Functional Movement Screen, Part2

Weekly Programming Links: Group Class, Venice Barbell Club, Track Night, Gymnastics Club

Monday, June 9, 2014

Prehab

Ankle Mobility
Banded Hip Extension
PVC Dislocates

Warmup

5 Pushups
10 Squats
Foam Roll Quads/Hip Flexors, 2 min
Foam Roll Glutes/Hamstrings, 2 min
Foam Roll Calves, 2 min
5 Pushups
10 Squats

Classic Strength

Back Squat 3×5- Rest 90 seconds
Press 3×5- Rest 90 seconds

Notes:  Spend a few minutes working up to a challenging weight.  May increase load each set.

Advanced Strength

Wendler Cycle 2, Week 4

Back Squat: 40% x 5, 50% x 5, 60% x 5
Press:  40% x 5, 50% x 5, 60% x 5

Notes:  Percentages are based off 90% of adjusted 1 RM.  This is a deload week, weight should feel light and easy. Perform a few warm up sets before getting into your working sets.  Keep rest intervals around 2 minutes.

Classic Conditioning

30 Kettlebell Swings
15 Burpees
24 Kettlebell Swings
12 Burpees
18 Kettlebell Swings
9 Burpees

Advanced Conditioning

15-12-9 reps of:
Hang Squat Cleans (135/95)
Burpees

Cool Down

Quad on the Wall
German Stretch

Untitled
Femme Royale athlete Leah!

Last week in Part 1 I introduced the FMS screen and used their Performance Pyramid to highlight the order of adopting new movements in our gym: Mechanics, Consistency, Intensity

This week I want to highlight the order in which FMS corrects faulty movement patterns.  The goal of the FMS screen is to quickly identify pain or faulty movement patterns.  If there is any pain, then step one is to get it looked at and worked on by a professional before anything else.  Now let’s assume you are pain free but the screen has exposed a faulty movement pattern.  Just as there is an order to learning a new skill, there is a similar order of progression for correcting movement patterns: first you address mobility, then you develop static and dynamic stability, and last you reprogram the movement.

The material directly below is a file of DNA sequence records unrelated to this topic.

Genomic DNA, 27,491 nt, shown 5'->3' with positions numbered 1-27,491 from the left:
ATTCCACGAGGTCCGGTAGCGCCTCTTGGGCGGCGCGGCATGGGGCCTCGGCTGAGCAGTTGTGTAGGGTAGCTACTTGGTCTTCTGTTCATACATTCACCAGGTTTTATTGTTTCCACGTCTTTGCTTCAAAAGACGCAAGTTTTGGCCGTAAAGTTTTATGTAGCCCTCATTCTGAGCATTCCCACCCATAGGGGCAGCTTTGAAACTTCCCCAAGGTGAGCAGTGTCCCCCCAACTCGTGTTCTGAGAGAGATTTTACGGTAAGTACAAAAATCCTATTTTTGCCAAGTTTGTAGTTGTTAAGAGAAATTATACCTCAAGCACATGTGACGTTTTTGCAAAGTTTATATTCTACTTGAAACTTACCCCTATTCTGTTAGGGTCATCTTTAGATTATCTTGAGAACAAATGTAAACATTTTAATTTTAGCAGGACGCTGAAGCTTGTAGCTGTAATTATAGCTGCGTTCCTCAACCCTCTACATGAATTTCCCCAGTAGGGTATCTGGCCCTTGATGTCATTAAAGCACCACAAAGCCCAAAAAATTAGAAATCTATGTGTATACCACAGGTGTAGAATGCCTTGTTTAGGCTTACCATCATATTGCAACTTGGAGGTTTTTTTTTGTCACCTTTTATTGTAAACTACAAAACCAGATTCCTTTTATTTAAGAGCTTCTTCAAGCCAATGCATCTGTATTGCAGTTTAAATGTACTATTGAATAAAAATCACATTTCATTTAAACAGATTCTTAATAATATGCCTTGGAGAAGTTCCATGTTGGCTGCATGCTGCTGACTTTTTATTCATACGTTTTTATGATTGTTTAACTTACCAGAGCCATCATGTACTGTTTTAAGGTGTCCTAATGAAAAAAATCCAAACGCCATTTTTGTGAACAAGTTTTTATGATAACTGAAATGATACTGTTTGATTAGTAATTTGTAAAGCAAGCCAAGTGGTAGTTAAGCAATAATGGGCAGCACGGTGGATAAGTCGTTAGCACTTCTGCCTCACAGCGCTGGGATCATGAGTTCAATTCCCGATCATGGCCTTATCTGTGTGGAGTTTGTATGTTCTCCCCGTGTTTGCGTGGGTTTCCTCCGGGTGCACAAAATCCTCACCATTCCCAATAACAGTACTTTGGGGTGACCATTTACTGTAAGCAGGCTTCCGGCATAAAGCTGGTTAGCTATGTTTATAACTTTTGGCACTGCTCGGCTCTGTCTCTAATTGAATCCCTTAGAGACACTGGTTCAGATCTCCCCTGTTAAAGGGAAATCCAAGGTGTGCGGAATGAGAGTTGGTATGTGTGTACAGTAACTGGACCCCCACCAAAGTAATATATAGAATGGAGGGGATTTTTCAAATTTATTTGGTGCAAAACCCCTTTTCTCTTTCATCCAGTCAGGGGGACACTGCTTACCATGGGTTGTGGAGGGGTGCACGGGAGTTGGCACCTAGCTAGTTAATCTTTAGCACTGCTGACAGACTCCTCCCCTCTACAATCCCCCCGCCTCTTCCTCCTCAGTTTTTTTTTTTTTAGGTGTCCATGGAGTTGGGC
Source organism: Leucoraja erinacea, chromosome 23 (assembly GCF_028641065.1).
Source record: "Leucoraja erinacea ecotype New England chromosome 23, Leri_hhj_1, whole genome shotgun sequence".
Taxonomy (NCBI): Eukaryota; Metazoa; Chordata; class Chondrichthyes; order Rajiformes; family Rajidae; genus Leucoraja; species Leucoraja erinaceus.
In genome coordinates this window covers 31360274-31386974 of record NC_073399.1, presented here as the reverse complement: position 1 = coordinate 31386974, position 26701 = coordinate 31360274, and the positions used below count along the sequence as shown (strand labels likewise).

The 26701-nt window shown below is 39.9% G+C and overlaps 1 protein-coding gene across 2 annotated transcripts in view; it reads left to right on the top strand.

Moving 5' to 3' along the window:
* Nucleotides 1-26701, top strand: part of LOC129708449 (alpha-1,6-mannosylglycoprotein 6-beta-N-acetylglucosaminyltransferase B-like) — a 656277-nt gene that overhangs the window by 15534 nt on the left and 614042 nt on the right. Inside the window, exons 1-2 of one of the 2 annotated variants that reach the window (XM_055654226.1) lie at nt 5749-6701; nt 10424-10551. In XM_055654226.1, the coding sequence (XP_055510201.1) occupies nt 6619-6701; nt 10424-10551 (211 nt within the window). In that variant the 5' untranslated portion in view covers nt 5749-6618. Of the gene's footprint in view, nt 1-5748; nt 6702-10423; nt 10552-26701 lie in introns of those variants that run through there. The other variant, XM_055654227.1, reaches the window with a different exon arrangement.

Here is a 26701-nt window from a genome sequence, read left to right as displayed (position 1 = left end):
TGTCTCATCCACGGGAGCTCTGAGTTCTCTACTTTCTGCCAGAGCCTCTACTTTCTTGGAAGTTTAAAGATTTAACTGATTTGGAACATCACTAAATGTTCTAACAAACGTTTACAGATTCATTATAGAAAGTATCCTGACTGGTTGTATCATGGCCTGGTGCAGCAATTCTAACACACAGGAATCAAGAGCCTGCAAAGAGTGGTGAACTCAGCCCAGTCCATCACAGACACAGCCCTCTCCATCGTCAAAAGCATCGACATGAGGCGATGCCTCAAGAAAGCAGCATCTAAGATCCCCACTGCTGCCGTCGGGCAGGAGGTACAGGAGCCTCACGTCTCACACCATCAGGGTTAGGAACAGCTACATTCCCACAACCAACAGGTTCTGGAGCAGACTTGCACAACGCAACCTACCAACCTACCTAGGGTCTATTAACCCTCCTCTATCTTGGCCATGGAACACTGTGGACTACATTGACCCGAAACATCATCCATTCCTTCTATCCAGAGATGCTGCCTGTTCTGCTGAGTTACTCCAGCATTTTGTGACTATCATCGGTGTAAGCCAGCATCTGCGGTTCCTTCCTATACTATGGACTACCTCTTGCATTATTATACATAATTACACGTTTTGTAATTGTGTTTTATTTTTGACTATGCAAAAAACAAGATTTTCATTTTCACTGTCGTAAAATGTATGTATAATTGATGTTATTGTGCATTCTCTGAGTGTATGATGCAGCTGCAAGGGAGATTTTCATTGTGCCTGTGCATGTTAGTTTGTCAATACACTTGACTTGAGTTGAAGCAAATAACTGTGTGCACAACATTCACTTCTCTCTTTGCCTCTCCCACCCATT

Mobility is always addressed first because adequate stability cannot be present with reduced mobility.  Quality stability is driven by quality proprioception (information and awareness about your body’s position and movement), which is not possible with limitations in mobility.  Finally, with new mobility and proper stability to control that new range of motion safely and effectively, you are now able to reprogram the movement pattern.  It should no longer be dysfunctional and safe to add load or intensity.

To review, the complete cycle from start to finish of FMS goes as follows:

  1. Identify any pain or dysfunctional movement patterns using the FMS Screen
  2. Address Mobility
  3. Gain Static Motor Control
  4. Gain Dynamic Motor Control
  5. Reprogram the Movement Pattern
  6. Add Strength or Intensity

I am going on vacation starting next Sunday but trying to screen as many people as possible before then to test and refine the above cycle.  Please message me on Facebook or email me at frank@paradisocrossfit.com to set up a free appointment this week at MDR.  The screen takes about 15 minutes and is super simple.  Rebecca Cooperman was my first test subject and passed with flying colors!

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